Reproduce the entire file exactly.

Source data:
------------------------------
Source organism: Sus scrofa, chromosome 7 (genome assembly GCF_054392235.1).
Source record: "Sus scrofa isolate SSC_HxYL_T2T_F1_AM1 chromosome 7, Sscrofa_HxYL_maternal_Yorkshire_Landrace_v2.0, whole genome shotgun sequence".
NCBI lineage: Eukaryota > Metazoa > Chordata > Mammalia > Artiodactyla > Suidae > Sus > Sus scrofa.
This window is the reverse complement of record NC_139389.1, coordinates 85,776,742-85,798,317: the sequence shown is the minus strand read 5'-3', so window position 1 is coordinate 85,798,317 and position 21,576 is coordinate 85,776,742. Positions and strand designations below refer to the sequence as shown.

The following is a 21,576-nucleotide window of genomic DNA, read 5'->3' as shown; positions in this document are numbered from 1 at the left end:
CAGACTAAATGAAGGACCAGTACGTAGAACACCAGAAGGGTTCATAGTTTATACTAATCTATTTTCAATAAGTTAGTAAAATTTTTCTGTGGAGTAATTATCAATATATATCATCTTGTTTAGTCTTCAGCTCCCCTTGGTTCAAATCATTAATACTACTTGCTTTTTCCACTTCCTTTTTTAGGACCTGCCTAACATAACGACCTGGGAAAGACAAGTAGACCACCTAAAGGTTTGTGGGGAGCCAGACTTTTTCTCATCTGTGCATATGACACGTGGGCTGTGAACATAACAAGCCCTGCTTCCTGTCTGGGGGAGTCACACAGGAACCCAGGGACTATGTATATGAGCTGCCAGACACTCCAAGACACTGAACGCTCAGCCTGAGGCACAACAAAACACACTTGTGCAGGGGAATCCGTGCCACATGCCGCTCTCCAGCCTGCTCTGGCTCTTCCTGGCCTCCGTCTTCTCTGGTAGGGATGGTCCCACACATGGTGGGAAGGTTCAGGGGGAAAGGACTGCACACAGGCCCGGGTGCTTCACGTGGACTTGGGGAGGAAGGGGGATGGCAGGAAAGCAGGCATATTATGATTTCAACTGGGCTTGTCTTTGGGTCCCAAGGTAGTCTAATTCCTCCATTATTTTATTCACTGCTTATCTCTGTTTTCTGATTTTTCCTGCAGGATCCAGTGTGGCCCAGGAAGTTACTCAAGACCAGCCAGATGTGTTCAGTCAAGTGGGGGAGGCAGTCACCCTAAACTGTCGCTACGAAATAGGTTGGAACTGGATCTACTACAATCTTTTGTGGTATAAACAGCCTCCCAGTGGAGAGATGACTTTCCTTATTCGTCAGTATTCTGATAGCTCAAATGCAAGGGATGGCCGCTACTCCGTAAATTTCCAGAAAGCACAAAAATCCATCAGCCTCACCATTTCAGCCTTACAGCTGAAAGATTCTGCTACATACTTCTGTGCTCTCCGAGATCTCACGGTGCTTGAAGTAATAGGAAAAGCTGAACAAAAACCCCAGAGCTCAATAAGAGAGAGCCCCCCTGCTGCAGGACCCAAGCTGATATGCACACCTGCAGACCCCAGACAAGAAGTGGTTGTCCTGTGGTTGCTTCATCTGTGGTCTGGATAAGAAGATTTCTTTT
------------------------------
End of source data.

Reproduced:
Source organism: Sus scrofa, chromosome 7 (genome assembly GCF_054392235.1).
Source record: "Sus scrofa isolate SSC_HxYL_T2T_F1_AM1 chromosome 7, Sscrofa_HxYL_maternal_Yorkshire_Landrace_v2.0, whole genome shotgun sequence".
NCBI lineage: Eukaryota > Metazoa > Chordata > Mammalia > Artiodactyla > Suidae > Sus > Sus scrofa.
This window is the reverse complement of record NC_139389.1, coordinates 85,776,742-85,798,317: the sequence shown is the minus strand read 5'-3', so window position 1 is coordinate 85,798,317 and position 21,576 is coordinate 85,776,742. Positions and strand designations below refer to the sequence as shown.

The following is a 21,576-nucleotide window of genomic DNA, read 5'->3' as shown; positions in this document are numbered from 1 at the left end:
CAGACTAAATGAAGGACCAGTACGTAGAACACCAGAAGGGTTCATAGTTTATACTAATCTATTTTCAATAAGTTAGTAAAATTTTTCTGTGGAGTAATTATCAATATATATCATCTTGTTTAGTCTTCAGCTCCCCTTGGTTCAAATCATTAATACTACTTGCTTTTTCCACTTCCTTTTTTAGGACCTGCCTAACATAACGACCTGGGAAAGACAAGTAGACCACCTAAAGGTTTGTGGGGAGCCAGACTTTTTCTCATCTGTGCATATGACACGTGGGCTGTGAACATAACAAGCCCTGCTTCCTGTCTGGGGGAGTCACACAGGAACCCAGGGACTATGTATATGAGCTGCCAGACACTCCAAGACACTGAACGCTCAGCCTGAGGCACAACAAAACACACTTGTGCAGGGGAATCCGTGCCACATGCCGCTCTCCAGCCTGCTCTGGCTCTTCCTGGCCTCCGTCTTCTCTGGTAGGGATGGTCCCACACATGGTGGGAAGGTTCAGGGGGAAAGGACTGCACACAGGCCCGGGTGCTTCACGTGGACTTGGGGAGGAAGGGGGATGGCAGGAAAGCAGGCATATTATGATTTCAACTGGGCTTGTCTTTGGGTCCCAAGGTAGTCTAATTCCTCCATTATTTTATTCACTGCTTATCTCTGTTTTCTGATTTTTCCTGCAGGATCCAGTGTGGCCCAGGAAGTTACTCAAGACCAGCCAGATGTGTTCAGTCAAGTGGGGGAGGCAGTCACCCTAAACTGTCGCTACGAAATAGGTTGGAACTGGATCTACTACAATCTTTTGTGGTATAAACAGCCTCCCAGTGGAGAGATGACTTTCCTTATTCGTCAGTATTCTGATAGCTCAAATGCAAGGGATGGCCGCTACTCCGTAAATTTCCAGAAAGCACAAAAATCCATCAGCCTCACCATTTCAGCCTTACAGCTGAAAGATTCTGCTACATACTTCTGTGCTCTCCGAGATCTCACGGTGCTTGAAGTAATAGGAAAAGCTGAACAAAAACCCCAGAGCTCAATAAGAGAGAGCCCCCCTGCTGCAGGACCCAAGCTGATATGCACACCTGCAGACCCCAGACAAGAAGTGGTTGTCCTGTGGTTGCTTCATCTGTGGTCTGGATAAGAAGATTTCTTTT